The American Civil Liberties Union accused the Port of Seattle of failing to fulfill its promises and called on the port to increase its honesty and policies in the use of facial recognition technology.
Specifically, the ACLU described the effective prohibition of biometric surveillance including facial recognition technology recently announced by the Port Commission as hypocritical. The committee controls and formulates policies for the Port of Seattle and Seattle-Tacoma International Airport.
“The port cooperates with the U.S. Customs and Border Protection, which uses this technology to enter and exit the country,” Jennifer Lee, Technical and Freedom Program Manager of the Washington Chapter of the American Civil Liberties Union, said in an interview with GeekWire. “It has zero impact on CBP.”
In other words, she said, it can’t really ban things it doesn’t really control. She said this means that the ban announced on July 13 will have a greater impact on port public relations than on privacy. “The port should not provide cover for CBP’s actions,” she added. “It tried to give it a friendly face.”
At the most recent hearing before the ban, Port of Seattle executive director Steve Metruk admitted that some critics believed that the port’s biometric monitoring program was far from reaching the level it should be, but he countered that the port’s supervision Greatly raise public concerns about privacy. action.
“We have two overall goals for these policies,” he said. “First, we want to stay true to our values and biometric technology in principle The committee passed in December 2019. We must always focus first on the rights and experience of passengers, workers and visitors of our facilities.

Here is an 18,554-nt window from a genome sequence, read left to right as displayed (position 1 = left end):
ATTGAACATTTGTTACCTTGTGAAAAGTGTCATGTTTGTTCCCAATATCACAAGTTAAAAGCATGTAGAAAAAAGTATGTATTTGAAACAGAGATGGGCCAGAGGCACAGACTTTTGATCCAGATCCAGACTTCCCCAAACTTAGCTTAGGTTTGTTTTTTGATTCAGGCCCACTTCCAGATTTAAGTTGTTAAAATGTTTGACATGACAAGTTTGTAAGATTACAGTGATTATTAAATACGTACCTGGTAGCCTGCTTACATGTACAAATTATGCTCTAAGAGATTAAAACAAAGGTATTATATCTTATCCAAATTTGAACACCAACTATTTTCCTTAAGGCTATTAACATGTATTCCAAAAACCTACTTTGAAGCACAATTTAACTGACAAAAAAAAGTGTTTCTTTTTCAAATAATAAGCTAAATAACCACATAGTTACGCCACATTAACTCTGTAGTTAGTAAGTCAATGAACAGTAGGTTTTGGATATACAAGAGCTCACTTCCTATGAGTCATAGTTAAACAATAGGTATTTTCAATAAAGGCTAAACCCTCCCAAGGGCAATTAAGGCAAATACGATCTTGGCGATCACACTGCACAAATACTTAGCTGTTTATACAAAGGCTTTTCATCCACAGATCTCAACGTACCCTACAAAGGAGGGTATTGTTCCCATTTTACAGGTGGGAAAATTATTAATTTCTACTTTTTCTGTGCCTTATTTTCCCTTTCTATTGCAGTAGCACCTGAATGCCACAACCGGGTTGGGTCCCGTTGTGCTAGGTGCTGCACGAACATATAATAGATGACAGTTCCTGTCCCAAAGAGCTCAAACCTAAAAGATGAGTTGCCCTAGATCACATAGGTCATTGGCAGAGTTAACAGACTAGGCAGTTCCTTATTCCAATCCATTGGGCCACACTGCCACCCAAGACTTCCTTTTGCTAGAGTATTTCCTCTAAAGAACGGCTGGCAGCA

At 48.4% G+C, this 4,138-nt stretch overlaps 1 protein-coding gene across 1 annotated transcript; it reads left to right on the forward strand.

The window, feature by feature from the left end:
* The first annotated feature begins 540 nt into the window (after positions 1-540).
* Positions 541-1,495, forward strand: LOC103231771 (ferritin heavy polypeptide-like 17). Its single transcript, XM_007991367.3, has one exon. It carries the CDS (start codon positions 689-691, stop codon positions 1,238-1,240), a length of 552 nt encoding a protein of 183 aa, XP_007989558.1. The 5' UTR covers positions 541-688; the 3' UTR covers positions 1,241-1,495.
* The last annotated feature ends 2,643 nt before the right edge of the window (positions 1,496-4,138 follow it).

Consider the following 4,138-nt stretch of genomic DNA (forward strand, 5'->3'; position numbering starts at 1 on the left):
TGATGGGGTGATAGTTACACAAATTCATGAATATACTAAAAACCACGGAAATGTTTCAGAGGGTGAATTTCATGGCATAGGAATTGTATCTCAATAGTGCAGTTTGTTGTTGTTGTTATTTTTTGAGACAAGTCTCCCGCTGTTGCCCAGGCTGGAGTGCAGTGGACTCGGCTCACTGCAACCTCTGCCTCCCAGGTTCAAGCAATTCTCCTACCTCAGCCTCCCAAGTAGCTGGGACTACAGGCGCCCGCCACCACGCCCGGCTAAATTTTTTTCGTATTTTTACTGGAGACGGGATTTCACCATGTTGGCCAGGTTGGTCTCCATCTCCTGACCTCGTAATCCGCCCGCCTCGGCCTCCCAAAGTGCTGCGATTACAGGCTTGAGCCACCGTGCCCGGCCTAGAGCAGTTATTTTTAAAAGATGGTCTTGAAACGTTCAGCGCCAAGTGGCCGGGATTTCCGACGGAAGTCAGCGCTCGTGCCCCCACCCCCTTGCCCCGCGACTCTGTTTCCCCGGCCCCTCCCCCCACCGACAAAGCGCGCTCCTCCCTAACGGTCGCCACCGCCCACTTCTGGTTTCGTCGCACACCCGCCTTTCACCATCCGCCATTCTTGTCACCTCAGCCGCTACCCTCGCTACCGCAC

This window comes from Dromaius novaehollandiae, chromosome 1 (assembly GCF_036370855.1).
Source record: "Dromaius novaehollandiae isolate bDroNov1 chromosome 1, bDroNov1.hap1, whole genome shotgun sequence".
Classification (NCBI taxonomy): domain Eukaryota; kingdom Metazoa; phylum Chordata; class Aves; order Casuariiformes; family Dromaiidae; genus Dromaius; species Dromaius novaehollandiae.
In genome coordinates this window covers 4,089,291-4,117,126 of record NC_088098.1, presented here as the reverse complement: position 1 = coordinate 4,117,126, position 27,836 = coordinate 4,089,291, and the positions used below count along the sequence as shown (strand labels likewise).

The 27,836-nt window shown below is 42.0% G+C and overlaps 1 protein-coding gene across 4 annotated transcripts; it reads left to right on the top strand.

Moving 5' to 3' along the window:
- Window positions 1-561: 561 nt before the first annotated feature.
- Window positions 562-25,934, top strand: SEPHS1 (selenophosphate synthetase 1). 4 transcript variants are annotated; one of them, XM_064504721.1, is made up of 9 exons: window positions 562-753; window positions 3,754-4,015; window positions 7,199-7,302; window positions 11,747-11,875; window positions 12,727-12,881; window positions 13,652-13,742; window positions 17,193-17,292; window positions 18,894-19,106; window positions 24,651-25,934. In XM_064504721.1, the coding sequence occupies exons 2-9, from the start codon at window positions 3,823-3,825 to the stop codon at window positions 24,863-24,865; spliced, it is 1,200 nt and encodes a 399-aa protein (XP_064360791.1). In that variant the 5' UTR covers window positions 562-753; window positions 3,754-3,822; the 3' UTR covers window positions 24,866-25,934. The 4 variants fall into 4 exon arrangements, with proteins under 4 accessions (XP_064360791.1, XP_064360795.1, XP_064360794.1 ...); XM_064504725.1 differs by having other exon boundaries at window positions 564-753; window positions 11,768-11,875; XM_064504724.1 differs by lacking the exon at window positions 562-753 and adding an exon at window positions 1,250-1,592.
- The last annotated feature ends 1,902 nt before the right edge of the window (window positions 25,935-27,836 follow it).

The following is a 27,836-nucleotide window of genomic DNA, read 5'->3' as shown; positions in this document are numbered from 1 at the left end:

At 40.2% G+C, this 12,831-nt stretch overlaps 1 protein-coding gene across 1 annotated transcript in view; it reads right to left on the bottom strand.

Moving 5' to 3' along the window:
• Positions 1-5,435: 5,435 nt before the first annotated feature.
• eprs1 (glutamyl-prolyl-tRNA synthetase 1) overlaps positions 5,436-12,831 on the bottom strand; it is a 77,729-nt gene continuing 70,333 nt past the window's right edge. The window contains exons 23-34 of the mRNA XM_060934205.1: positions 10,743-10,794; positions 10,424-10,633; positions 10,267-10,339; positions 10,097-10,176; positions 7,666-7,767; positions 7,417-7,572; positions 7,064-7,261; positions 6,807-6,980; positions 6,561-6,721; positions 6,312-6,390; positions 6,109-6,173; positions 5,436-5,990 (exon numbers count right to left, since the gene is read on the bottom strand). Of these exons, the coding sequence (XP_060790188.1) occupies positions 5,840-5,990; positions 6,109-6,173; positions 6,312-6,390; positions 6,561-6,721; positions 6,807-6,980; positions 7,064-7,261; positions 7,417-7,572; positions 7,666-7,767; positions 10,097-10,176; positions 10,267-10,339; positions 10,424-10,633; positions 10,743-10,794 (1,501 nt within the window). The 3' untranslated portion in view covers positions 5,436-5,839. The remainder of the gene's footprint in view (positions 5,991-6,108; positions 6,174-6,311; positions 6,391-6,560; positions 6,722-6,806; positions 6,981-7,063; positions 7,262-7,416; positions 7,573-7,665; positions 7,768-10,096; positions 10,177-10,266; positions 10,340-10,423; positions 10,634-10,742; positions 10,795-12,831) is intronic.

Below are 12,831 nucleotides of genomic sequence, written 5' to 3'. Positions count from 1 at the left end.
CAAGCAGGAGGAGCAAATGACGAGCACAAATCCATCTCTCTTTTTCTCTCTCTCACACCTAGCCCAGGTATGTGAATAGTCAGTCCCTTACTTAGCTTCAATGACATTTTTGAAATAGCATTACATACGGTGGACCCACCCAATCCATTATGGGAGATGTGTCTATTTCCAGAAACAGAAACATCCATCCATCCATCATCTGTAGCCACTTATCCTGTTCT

“We believe that certain uses of biometrics will violate these values,” he said. “Secondly, where we believe that certain uses are appropriate, we want to ensure that the technology operates under strong protective measures.”
Metruck and the port commissioner said that this is the essence of the new port policy: prohibit all possibilities and set up guardrails where permitted. Voting on July 13 Prohibition of the use of biometrics It is used for surveillance and security purposes of government and law enforcement agencies on all port properties (including downtown ports and Sea-Tac International Airport).
The ban aligns the port with federal regulations, but does not include voluntary facial recognition systems, such as Clear It allows Sea-Tac passengers to quickly pass airport security by using biometric scanning. CLEAR is a private paid service mainly used in airports and stadiums.
The Port of Seattle was the first port authority in the country to restrict the use of biometrics for surveillance.
However, Lee stated that while the port cannot prevent federal immigration authorities on its property from using the technology, it does not have to cooperate with them. She said the port has spent millions of dollars to help advance federal biometric monitoring.
“We have been urging the port to refuse (US Customs and Border Protection) cooperation,” she pointed out.
The port followed national trends and found that both the private and public sectors are resisting the rapid spread of facial recognition technology. Amazon and Microsoft recently banned the sale of such technologies to domestic law enforcement agencies. Oakland and San Francisco have banned government and law enforcement from using it. New York is considering.
Portland also bans government-sponsored facial recognition. The city of Seattle has already considered such a ban.